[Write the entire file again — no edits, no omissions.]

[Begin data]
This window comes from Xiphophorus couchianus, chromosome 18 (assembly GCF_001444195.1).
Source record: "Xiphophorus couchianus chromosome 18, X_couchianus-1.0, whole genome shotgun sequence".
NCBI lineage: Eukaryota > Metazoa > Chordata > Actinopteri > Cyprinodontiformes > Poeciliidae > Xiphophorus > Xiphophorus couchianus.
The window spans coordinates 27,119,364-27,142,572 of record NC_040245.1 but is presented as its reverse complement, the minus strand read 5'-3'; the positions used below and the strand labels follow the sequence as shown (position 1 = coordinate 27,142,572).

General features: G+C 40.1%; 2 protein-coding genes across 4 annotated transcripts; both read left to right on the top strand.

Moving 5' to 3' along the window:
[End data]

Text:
This window comes from Xiphophorus couchianus, chromosome 18 (assembly GCF_001444195.1).
Source record: "Xiphophorus couchianus chromosome 18, X_couchianus-1.0, whole genome shotgun sequence".
NCBI lineage: Eukaryota > Metazoa > Chordata > Actinopteri > Cyprinodontiformes > Poeciliidae > Xiphophorus > Xiphophorus couchianus.
The window spans coordinates 27,119,364-27,142,572 of record NC_040245.1 but is presented as its reverse complement, the minus strand read 5'-3'; the positions used below and the strand labels follow the sequence as shown (position 1 = coordinate 27,142,572).

General features: G+C 40.1%; 2 protein-coding genes across 4 annotated transcripts; both read left to right on the top strand.

Moving 5' to 3' along the window: